The Supreme Court has ruled against the Virginia House of Delegates in a racial gerrymandering case that represents a victory for Democrats in the state.
In the 5-4 ruling, the justices found that the House didn’t have the standing to appeal a lower court ruling that found that the new district maps must be used ahead of statewide elections later this year.
Those new maps are already in use.
Democrats had claimed that previous districts were unlawful because they featured too many black voters, diminishing their power across the state and in other districts.
Justice Ruth Bader Ginsburg wrote the majority opinion and was joined by Justices Clarence Thomas, Sonia Sotomayor, Elena Kagan and Neil Gorsuch.
Justices Samuel Alito, John Roberts, Stephen Breyer and Brett Kavanaugh dissented.
Virginia Democrats had challenged the 11 districts for the state’s House of Delegates, which were drawn after the 2010 census, and each have a population with at least 55 percent black residents of voting age.
The Supreme Court has previously held that race can’t be the leading factor in the creation of state districts.
The justices first took on the case in 2015, but sent it back down to a lower court for reconsideration.
But lawyers for the GOP-held House of Delegates claimed that by making sure that each legislative district had 55 percent black voters, the state was ensuring that their voting power wasn’t diminished.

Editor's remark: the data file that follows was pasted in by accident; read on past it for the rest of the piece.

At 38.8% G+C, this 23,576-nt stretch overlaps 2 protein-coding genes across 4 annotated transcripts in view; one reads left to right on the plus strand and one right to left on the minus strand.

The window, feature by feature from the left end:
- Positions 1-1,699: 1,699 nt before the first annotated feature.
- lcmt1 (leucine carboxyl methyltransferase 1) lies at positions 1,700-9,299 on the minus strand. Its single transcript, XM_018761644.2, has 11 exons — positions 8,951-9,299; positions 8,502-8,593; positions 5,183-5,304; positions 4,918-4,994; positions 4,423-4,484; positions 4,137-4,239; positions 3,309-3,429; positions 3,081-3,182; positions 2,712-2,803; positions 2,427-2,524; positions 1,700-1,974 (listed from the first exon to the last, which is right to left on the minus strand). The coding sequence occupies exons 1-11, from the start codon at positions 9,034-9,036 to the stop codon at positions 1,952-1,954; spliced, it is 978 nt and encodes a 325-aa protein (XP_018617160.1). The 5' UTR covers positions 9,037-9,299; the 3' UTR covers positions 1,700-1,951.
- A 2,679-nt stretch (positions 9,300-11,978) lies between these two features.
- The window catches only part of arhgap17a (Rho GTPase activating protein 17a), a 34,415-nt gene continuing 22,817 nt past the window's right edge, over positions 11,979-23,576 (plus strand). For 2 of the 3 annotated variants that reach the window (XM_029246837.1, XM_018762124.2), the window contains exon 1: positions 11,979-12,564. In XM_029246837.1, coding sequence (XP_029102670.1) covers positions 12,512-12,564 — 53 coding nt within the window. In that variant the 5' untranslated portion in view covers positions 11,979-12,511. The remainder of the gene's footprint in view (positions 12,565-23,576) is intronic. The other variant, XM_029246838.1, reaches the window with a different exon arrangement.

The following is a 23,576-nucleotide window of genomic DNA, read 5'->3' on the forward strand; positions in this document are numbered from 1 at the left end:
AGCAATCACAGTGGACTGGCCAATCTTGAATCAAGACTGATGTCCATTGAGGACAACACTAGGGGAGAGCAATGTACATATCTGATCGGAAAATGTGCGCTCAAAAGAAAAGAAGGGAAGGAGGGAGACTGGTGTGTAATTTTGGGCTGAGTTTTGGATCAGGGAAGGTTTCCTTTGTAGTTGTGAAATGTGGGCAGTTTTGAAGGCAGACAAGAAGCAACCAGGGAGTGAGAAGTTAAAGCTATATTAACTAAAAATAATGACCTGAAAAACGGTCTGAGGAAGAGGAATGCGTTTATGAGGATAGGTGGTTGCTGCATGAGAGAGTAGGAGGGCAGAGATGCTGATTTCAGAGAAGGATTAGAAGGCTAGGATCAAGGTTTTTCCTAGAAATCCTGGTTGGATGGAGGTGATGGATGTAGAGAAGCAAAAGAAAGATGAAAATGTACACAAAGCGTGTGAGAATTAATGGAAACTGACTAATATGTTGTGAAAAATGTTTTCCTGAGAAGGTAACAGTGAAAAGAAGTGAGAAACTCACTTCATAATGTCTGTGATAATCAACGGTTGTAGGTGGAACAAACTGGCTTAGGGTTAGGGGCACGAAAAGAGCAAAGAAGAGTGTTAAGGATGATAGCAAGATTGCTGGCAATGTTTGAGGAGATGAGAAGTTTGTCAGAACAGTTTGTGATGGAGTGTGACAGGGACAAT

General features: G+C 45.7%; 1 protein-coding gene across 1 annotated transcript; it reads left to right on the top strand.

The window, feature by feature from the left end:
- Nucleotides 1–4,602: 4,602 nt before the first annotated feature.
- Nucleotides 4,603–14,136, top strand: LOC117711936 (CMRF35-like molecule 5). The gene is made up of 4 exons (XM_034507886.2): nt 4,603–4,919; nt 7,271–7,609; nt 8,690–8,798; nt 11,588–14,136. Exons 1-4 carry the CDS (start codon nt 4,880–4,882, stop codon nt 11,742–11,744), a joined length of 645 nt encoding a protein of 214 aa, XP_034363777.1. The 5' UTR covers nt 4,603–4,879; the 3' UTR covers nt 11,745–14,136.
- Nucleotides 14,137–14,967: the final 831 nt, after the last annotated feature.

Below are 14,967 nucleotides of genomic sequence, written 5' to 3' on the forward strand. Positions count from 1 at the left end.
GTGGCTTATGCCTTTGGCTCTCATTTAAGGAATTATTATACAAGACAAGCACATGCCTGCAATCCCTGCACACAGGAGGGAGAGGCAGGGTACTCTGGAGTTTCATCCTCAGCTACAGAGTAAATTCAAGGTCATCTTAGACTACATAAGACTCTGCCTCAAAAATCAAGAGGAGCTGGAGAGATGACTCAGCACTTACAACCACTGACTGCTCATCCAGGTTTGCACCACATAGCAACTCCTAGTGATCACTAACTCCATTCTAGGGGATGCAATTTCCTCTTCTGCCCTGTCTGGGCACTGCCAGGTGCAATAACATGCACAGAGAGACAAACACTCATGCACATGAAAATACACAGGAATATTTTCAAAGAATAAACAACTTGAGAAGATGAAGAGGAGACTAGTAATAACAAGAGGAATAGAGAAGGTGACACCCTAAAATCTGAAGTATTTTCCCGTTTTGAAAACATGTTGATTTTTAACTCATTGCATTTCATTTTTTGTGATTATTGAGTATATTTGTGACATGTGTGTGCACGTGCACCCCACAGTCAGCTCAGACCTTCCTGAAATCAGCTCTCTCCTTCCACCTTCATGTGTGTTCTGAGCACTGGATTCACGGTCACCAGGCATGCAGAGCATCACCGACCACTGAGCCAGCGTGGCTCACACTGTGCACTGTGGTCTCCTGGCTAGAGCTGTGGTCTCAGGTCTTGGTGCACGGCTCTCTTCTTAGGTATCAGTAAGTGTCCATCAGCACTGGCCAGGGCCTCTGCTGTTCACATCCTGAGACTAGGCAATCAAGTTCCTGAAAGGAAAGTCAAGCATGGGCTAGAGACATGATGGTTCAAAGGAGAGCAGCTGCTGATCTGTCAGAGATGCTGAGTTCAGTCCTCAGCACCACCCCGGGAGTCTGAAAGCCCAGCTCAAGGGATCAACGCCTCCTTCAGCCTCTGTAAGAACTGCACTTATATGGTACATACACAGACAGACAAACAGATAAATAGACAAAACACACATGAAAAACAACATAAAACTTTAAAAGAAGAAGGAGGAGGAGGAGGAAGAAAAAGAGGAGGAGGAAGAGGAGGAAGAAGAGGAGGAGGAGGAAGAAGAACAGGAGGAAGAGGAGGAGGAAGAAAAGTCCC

Virginia House Democrats celebrated the ruling in a statement today, calling it “a major win for voting rights and civil rights in our Commonwealth.”
“House Republicans have spent millions of taxpayer dollars defending racial gerrymandering in a protracted legal battle – a battle in which they lacked legal standing,” House Democratic Leader Eileen Filler-Corn and Caucus Chairwoman Charniele Herring said in a joint statement.
“Finally, Virginians in the affected districts have the assurance that they will vote in constitutional districts in this year’s election.”
Virginia Attorney General Mark Herring (D) said in a statement that it is “unfortunate that House Republicans wasted millions of taxpayer dollars and months of litigation in a futile effort to protect racially gerrymandered districts.”
“[B]ut the good news is that this fall’s elections will take place in constitutionally drawn districts,” he added.
The House had argued that it was able to argue in court on behalf of the state’s interests.
But the majority found that the lawmakers hadn’t identified a legal basis for them to do so, and that Virginia law gives the authority and responsibility to represent the state in court “exclusively” to the attorney general.
And Ginsburg’s opinion also finds that the House wouldn’t be injured by allowing the district maps to stand, as state law says that the entire Virginia General Assembly, not just the House, is elected from the districts that it draws.
However, Alito wrote in the dissenting opinion that “the new districting plan ordered by the lower court will harm the House in a very fundamental way.”
And he pushed back against the claim that the districts won’t necessarily hurt the House itself because members of the legislature frequently change.
“Really? It seems obvious that any group consisting of members who must work together to achieve the group’s aims has a keen interest in the identity of its members, and it follows that the group also has a strong interest in how its members are selected,” Alito wrote. “And what is more important to such a group than the content of its work?”